Worstall goes on:

Do also note that it’s not actually certain that such a manouvre has reduced total tax collected. Of course, yes, the debt has reduced taxable profits at Boots and thus the amount of tax that Boots pays. But the interest received by whoever does actually receive it is taxed at the level of the recipient. If it’s, just as an example, a higher rate taxpayer who holds one of the Boots bonds, then they will be paying 40% (possibly even 50%) on that interest received: a higher rate than the 28% corporation tax that Boots would have paid without the interest bill.

This is yet more obvious misinformation. I fully admit that I do not know where the interest paid on this loan is received. Nor, I suspect, does Tim Worstall. But the possibility does at least exist, and I'm only suggesting it's a possibility, that the payment is made to a bank in a location with a lower tax rate than the 28% or 30% that might have been offered by way of tax relief in the UK. If that was the case then a considerable tax avoidance opportunity would arise as a result of the arbitrage of the rates in question. That would, if true, represent a tax subsidy from the UK taxpayer and it is quite right for people to protest at the possibility, at the very least, of such arbitrage occurring. Again, to do so is not the action of a blithering idiot, it is the action of an astute observer noting that the UK Exchequer may well be losing out.

But perhaps the most absurd comment Worstall makes is this:

And whining that all the interest goes to foreigners doesn’t work either: what this means is that there’s some £billions (whatever the number is) of foreign capital being used to provide luvverly shops and pharmacies for Brits to enjoy: us getting the benefits of foreign capital is a good thing.

Again, this is completely and utterly untrue. That foreign capital was not used to invest in Boots. It was used to acquire Boots. That is something fundamentally different of course. Investment requires the creation of new assets generating a tangible rate of return. Buying Boots simply required the assignment of ownership rights. That is something fundamentally different. To put it another way, I suspect all or most of the current Boots shops and pharmacies were in existence before Boots was sold to a private equity operator. I imagine the net new investment from the private equity operator has been low, but I stand to be corrected. However, they're claiming tax relief on their purchase cost, and not on their new investment, and that is a fundamental breach in my opinion of the tenets of tax allowance for interest in the UK economy that should apply, even if present we let something else happen. So this is a valid campaigning point for a change in the law, again.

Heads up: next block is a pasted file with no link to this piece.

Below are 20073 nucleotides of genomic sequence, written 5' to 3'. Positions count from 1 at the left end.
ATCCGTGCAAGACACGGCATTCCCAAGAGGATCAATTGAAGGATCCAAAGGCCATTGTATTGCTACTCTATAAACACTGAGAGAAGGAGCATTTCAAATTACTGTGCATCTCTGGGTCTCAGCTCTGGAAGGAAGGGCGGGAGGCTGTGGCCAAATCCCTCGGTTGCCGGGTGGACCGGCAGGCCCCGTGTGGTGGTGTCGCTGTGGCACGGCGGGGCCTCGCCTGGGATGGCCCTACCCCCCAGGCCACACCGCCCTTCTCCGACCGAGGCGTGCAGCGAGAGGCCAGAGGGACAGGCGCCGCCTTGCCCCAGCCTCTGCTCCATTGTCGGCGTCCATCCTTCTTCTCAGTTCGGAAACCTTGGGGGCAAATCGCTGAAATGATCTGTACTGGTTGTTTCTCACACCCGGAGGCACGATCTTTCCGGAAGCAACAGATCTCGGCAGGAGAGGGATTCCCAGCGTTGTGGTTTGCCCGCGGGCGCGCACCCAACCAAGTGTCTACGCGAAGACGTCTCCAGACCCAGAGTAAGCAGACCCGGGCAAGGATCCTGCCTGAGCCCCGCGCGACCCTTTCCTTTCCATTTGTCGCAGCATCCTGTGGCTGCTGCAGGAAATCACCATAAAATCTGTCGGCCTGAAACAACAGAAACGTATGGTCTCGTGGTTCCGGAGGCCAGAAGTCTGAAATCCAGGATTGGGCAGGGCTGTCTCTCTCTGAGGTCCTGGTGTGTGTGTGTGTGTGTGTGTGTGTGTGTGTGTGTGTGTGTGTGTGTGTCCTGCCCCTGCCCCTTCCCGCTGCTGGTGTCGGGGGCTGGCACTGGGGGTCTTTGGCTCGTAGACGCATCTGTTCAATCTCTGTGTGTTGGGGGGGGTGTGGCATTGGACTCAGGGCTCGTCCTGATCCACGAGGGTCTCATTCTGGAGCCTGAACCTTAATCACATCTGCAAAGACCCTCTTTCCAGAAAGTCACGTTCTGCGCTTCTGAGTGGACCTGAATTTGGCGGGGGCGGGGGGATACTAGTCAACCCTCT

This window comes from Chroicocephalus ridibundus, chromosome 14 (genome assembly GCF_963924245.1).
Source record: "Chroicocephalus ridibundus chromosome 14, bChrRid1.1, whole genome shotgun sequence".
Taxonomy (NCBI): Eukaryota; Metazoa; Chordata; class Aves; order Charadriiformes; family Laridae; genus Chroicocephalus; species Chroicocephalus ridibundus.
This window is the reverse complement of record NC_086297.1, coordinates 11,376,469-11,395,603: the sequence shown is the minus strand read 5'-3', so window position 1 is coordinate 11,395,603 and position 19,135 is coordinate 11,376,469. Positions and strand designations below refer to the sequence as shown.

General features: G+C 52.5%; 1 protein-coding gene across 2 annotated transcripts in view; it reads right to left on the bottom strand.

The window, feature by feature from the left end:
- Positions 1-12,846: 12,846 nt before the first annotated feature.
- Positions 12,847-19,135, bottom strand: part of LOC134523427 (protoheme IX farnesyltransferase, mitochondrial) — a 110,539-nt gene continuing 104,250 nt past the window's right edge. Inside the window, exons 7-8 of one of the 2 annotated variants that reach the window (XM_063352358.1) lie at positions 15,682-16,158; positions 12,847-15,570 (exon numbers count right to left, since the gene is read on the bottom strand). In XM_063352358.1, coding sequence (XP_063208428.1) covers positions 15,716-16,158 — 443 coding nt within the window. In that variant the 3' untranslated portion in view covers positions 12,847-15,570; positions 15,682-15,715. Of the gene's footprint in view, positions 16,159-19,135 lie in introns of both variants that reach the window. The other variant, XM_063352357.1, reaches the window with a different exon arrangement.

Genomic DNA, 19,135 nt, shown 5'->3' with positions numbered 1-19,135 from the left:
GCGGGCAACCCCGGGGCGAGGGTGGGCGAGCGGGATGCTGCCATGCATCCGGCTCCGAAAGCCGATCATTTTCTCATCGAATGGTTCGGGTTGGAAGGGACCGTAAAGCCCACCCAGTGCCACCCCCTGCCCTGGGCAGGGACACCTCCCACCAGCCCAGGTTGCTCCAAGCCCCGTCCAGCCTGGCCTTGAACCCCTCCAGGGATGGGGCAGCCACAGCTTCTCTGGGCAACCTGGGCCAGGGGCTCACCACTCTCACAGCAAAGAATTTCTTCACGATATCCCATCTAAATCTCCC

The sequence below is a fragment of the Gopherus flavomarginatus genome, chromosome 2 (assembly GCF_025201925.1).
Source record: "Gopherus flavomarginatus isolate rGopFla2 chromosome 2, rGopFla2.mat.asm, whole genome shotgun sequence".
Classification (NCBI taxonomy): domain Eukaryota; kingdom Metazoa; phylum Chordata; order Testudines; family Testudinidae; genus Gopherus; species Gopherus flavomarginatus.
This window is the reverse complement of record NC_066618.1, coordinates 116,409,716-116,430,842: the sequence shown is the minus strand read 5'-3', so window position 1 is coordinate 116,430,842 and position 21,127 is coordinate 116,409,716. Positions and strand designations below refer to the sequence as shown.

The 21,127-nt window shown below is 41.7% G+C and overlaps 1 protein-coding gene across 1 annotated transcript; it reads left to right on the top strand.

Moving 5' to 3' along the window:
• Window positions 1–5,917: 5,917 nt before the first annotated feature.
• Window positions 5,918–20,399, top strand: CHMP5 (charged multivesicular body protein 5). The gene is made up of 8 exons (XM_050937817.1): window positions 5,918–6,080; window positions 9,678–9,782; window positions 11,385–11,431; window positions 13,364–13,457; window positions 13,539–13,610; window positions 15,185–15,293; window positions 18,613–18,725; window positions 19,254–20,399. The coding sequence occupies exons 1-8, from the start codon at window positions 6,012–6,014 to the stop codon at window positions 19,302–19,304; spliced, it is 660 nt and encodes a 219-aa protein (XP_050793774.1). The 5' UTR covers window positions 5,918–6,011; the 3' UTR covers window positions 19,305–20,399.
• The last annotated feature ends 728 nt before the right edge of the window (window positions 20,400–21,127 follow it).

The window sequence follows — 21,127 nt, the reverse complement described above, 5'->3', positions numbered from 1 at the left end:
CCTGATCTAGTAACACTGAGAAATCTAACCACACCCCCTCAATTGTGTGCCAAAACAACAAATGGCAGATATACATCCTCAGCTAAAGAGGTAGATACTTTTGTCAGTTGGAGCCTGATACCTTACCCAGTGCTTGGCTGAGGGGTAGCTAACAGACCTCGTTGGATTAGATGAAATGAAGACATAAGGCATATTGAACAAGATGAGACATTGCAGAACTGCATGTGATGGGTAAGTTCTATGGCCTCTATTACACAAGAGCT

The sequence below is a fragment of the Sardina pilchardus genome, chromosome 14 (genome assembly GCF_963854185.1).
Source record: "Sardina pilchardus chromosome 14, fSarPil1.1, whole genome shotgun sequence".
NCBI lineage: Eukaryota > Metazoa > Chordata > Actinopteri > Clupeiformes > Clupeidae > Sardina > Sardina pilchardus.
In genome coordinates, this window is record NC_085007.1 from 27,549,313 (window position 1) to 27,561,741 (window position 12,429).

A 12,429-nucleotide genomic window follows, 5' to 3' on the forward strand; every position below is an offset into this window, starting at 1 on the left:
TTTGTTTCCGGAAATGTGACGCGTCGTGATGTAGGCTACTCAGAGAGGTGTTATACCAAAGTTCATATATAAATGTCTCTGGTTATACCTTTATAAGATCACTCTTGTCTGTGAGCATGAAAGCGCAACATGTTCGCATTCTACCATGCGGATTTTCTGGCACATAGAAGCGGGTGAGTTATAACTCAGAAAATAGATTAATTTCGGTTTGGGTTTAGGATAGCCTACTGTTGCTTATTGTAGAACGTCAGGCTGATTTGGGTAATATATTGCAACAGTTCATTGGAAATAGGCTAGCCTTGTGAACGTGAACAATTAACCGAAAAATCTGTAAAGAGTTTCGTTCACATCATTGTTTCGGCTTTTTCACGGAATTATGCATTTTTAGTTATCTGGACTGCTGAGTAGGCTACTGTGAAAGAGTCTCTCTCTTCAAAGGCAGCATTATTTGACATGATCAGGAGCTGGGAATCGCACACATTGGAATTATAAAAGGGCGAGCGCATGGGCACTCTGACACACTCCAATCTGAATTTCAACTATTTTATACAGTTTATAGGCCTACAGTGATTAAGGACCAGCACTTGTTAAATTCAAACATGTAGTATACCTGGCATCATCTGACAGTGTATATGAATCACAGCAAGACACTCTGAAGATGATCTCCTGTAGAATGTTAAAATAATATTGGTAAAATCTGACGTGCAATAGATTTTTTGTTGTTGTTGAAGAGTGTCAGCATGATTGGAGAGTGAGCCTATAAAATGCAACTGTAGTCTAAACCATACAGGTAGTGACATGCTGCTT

And as for that move to Switzerland, did it save tax? Point 1 is, unless it did it would not have happened. No one moves to Zug for any other reason. it is only a tax haven. Point 2 is that Boots is a pharmaceutical company with, no doubt, income arising from intangible assets. Switzerland will almost certainly reduce the overall rate of tax on these compared to the UK. Of course there was a tax motive in that switch in that case, I have no doubt about it at all. I can't see another reason for it.

I leave it entirely aside whether or not it is appropriate for UK Uncut to protest about this in whatever way they choose: I have made clear that I think civil protest is acceptable so long as it is non-violent and property is not damaged. But to say that someone is blithering idiot for opposing inappropriate tax relief within the UK tax system, which undermines the potential revenues due to the UK Exchequer is, I think quite extraordinary. Such relief is, after all, akin to government expenditure. isn't it amazing that right-wingers can somehow think that spending is fine if it is on tax relief, but terrible if it is actually spent on something of benefit? That they do so just simply reveals their ideological bankruptcy.